It’s not easy, perhaps, to stay in the Comfort Zone, especially when you have babies. But why not? After all, childbirth and breastfeeding are an integral part of you. As researcher and professor Niles Newton pointed out in the 1940s, the natural sequence is menstruation, conception, pregnancy, childbirth and then breastfeeding. For some, however, the very thought of breastfeeding is distasteful. Yet once your baby is there it might seem only natural to put her to the breast to feel the comfort and love flowing between you.
Is there a way to stay in the Comfort Zone? Google “childbirth photos” on the Internet and you can view a variety of situations and pictures. Many mothers look ecstatic, supported by a loving partner and cradling their newborn babies. In contrast, others appear way out of their comfort zone, exhausted, full of pain, surrounded by clinical technology and medical personnel. Maybe a quiet, relaxed home birth would have been calmer for them. On the other hand, many maternity units do strive to provide a serene and relaxed birthing experience, especially here in Switzerland. It must also be said that occasionally medical situations call for a more interventionist birth in order to protect the mother or child.
Whatever your personal birth experience, this is a fact: childbirth propels a mother’s hormones into another dimension and may cause her to feel far removed from her usual comfort zone. So you wonder why and what is going on – after all, you may well have been told that becoming a mother is a natural and wonderful experience, and perhaps you do not feel like this at all and are struggling to come to terms with many feelings and emotions. Try not to worry; this is so often the case in the first days after childbirth.
One mother said that she felt blissfully happy during her pregnancy, but as soon as the baby was born, she fell into a deep depression and cried for months. Others find that it is difficult to bond immediately, possibly due to medication for a C-section, recovering from vaginal tears or other unexpected consequences of childbirth. After birth your emotions and hormones are in turmoil. When she gave birth to her third child, one mother cried when she first looked at him. He seemed so small and vulnerable and she wondered if she was capable of looking after him. She felt guilty. How could she cope with her intense emotions?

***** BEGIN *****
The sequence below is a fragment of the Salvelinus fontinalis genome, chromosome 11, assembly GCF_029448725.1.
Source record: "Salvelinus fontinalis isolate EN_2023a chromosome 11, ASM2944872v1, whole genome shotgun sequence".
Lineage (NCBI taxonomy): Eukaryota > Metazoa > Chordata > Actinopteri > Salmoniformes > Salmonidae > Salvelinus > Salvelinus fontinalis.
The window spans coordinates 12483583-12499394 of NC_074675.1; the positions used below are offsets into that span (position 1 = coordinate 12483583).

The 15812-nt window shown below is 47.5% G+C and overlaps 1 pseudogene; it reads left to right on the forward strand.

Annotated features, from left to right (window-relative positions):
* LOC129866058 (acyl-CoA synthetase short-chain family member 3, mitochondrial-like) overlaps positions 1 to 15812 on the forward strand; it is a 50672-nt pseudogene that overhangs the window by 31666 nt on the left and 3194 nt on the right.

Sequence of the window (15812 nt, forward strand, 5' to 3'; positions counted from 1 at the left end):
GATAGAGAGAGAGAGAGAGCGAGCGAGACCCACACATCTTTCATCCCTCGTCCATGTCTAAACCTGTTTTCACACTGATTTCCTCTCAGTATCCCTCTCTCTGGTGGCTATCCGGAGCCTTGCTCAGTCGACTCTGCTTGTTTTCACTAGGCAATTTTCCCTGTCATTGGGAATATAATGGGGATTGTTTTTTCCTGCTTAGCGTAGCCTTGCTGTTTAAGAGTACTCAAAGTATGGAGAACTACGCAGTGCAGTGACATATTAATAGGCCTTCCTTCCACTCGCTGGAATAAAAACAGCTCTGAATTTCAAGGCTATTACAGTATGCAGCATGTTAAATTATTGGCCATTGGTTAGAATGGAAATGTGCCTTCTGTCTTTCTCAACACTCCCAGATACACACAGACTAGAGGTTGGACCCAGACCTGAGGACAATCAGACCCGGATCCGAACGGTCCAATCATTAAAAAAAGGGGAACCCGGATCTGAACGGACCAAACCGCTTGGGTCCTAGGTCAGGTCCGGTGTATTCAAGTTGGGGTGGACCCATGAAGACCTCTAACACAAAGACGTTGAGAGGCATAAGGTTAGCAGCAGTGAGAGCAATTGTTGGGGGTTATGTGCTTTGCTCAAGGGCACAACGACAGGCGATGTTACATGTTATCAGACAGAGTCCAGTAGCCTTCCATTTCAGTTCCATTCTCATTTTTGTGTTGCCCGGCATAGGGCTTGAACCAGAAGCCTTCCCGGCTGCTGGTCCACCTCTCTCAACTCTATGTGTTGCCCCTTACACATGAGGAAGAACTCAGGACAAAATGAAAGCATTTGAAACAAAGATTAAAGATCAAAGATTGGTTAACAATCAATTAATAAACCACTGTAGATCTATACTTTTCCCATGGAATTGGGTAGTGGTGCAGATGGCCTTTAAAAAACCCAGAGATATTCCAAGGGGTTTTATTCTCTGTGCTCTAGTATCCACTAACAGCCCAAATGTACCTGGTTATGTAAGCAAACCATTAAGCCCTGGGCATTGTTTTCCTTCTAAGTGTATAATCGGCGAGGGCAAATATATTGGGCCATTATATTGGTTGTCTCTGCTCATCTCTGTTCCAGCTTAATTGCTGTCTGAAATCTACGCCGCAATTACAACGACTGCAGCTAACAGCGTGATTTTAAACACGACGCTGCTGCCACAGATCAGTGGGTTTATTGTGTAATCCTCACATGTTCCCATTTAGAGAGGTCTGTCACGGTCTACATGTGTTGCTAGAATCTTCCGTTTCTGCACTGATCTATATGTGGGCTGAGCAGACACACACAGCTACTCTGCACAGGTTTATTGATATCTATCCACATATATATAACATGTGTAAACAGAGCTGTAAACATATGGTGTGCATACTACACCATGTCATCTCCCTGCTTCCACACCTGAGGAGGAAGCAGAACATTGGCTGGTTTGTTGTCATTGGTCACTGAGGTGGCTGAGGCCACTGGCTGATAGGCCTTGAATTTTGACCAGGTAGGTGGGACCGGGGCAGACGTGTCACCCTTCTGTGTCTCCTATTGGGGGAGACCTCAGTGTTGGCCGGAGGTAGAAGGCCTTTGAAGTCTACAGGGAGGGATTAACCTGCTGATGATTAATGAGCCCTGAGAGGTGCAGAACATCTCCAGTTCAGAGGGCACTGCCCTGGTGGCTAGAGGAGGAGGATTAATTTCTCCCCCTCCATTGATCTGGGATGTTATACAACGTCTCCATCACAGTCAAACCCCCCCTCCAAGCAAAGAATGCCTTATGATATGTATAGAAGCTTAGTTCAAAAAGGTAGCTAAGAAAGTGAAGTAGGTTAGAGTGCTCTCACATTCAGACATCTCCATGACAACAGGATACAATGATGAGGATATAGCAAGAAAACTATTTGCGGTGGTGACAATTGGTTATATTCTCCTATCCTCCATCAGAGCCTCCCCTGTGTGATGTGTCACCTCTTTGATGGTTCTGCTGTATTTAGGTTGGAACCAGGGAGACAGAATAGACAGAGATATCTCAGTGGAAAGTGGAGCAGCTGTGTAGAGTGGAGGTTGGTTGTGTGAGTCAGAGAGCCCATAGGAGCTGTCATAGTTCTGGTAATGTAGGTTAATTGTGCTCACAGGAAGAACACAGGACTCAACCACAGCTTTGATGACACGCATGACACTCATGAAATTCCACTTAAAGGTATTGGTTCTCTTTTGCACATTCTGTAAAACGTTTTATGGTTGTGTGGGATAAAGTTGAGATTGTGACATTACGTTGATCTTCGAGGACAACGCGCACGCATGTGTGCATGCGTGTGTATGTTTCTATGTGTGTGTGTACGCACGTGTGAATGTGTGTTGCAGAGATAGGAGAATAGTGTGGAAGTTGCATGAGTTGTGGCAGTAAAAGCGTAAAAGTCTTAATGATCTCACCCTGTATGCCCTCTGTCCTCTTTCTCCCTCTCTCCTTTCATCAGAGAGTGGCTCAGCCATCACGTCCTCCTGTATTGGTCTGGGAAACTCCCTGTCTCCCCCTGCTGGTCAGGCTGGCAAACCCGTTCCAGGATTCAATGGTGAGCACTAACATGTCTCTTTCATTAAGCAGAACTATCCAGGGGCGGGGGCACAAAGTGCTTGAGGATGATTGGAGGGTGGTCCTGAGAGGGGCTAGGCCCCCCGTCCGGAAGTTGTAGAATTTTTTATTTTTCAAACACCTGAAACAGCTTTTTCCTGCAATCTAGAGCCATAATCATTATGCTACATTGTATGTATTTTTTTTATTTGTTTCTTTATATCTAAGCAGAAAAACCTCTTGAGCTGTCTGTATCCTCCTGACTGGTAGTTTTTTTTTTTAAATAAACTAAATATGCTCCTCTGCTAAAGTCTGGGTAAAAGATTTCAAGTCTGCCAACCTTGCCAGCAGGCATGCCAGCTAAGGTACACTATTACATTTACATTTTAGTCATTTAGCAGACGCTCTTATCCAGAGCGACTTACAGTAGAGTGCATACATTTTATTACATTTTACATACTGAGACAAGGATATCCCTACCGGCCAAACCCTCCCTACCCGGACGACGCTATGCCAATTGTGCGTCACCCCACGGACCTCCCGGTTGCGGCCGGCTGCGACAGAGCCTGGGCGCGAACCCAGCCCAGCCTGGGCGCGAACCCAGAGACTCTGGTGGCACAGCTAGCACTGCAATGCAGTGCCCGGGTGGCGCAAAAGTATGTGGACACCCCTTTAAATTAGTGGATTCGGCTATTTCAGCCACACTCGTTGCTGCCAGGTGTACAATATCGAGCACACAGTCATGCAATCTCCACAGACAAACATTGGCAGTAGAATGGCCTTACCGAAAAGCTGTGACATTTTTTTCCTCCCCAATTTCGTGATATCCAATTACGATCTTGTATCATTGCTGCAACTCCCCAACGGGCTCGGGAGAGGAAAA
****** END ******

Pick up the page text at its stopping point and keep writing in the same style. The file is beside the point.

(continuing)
Your initial days in hospital may well be worry-free, work-free and comforting, a time to relax and recover, secure in the knowledge that midwives and nurses are on hand to help, support and advise. But some new mothers can feel way out of their comfort zones as they try to come to terms with being a mother. Confronted with the novelty and physicality of breastfeeding, a crying or restless baby, and engorged breasts can easily overwhelm first-time or even experienced mums. This all may lead to a lack of confidence in their ability to cope with a baby.
You may be confused when you are told your baby’s lack of weight gain could be a cause for worry. You get conflicting advice about Baby’s weight and are fretting that your baby has not regained its birthweight. Then you are advised to pump and supplement – another move out of the comfort zone.
You might feel embarrassed about exposing your breasts. You may wonder why you do not look like those pictures of ecstatic mums. You don’t feel anything positive and you think there must be something wrong with you. Possibly other mothers appear to cope perfectly with their new babies while you are well and truly out of your comfort zone.
I vividly remember one mother saying how nervous she felt the first time she nursed her baby outside her home. She continued: “I was still fighting engorgement, leaky breasts and a painful latch. It was long before I felt comfortable with parenting, let alone unbuttoning my shirt in front of others. I soon realized I would need to get over that hurdle if I wanted to meet my desire to breastfeed.”
WHO recommends exclusive breastfeeding for the first six months and to continue thereafter along with appropriate weaning foods until two years of age. It would be difficult to do this if we could not continue with our lives while doing so. If we were stuck at home, unable to go shopping, eat at restaurants, or play with our older children in the swimming pool, it would be impossible to keep to this recommendation.
Don’t worry about being in or out of your comfort zone. Try to take things as they come and do get in touch with La Leche League. We are here to help and support you with your breastfeeding problems and difficulties by phone, email, or a spontaneous informal meeting. Even better – join one of our Group meetings where you will meet other mums who are experiencing the same difficulties and doubts. You will meet others who are trying to put on brave and positive faces, but are completely in turmoil on the inside. Please never feel that you are alone or the only mother feeling out of her comfort zone. Most mothers experience this in one form or another, and sharing stories really helps mums to cope and carry on.
By Elizabeth Kölü￼k and Joanna Koch
Elizabeth and Joanna are two experienced La Leche League advisers who are happy to lead their Kilchberg LLL Group. Check our website, www.lalecheleague.ch, where there is expert and well-researched information on breastfeeding. Feel free to give one of the LLL leaders a call/email. The contact details are on the website.
Photo by Cloudia Chen
Cloudia Chen is a portrait photographer specializing in family and children’s portraits, as well as Swiss CV, business headshot and event photography. Before settling in Zurich, she lived in Mainland China, Hong Kong, London and the South of France. Her photos and articles have been published in various social media and popular travel magazines in China. To contact her please visit her website www.cloudiachen.com.